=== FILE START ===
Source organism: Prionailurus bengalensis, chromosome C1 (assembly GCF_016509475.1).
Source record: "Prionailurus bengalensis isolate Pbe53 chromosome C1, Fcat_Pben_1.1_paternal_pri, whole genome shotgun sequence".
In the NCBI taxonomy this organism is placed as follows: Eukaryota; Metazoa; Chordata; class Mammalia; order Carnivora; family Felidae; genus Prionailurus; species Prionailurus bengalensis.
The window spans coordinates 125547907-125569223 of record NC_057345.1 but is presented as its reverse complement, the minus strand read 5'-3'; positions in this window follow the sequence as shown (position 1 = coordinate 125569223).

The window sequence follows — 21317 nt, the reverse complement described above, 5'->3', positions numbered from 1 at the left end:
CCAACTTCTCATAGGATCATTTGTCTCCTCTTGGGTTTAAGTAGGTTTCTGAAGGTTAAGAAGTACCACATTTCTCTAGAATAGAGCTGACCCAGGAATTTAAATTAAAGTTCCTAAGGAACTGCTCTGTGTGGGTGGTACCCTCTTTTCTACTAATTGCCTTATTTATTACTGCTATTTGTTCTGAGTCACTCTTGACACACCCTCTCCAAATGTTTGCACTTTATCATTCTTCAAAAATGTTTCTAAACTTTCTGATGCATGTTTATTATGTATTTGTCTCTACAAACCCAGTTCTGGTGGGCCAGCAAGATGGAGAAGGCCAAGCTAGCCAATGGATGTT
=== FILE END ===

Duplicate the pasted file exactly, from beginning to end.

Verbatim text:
Source organism: Prionailurus bengalensis, chromosome C1 (assembly GCF_016509475.1).
Source record: "Prionailurus bengalensis isolate Pbe53 chromosome C1, Fcat_Pben_1.1_paternal_pri, whole genome shotgun sequence".
In the NCBI taxonomy this organism is placed as follows: Eukaryota; Metazoa; Chordata; class Mammalia; order Carnivora; family Felidae; genus Prionailurus; species Prionailurus bengalensis.
The window spans coordinates 125547907-125569223 of record NC_057345.1 but is presented as its reverse complement, the minus strand read 5'-3'; positions in this window follow the sequence as shown (position 1 = coordinate 125569223).

The window sequence follows — 21317 nt, the reverse complement described above, 5'->3', positions numbered from 1 at the left end:
CCAACTTCTCATAGGATCATTTGTCTCCTCTTGGGTTTAAGTAGGTTTCTGAAGGTTAAGAAGTACCACATTTCTCTAGAATAGAGCTGACCCAGGAATTTAAATTAAAGTTCCTAAGGAACTGCTCTGTGTGGGTGGTACCCTCTTTTCTACTAATTGCCTTATTTATTACTGCTATTTGTTCTGAGTCACTCTTGACACACCCTCTCCAAATGTTTGCACTTTATCATTCTTCAAAAATGTTTCTAAACTTTCTGATGCATGTTTATTATGTATTTGTCTCTACAAACCCAGTTCTGGTGGGCCAGCAAGATGGAGAAGGCCAAGCTAGCCAATGGATGTT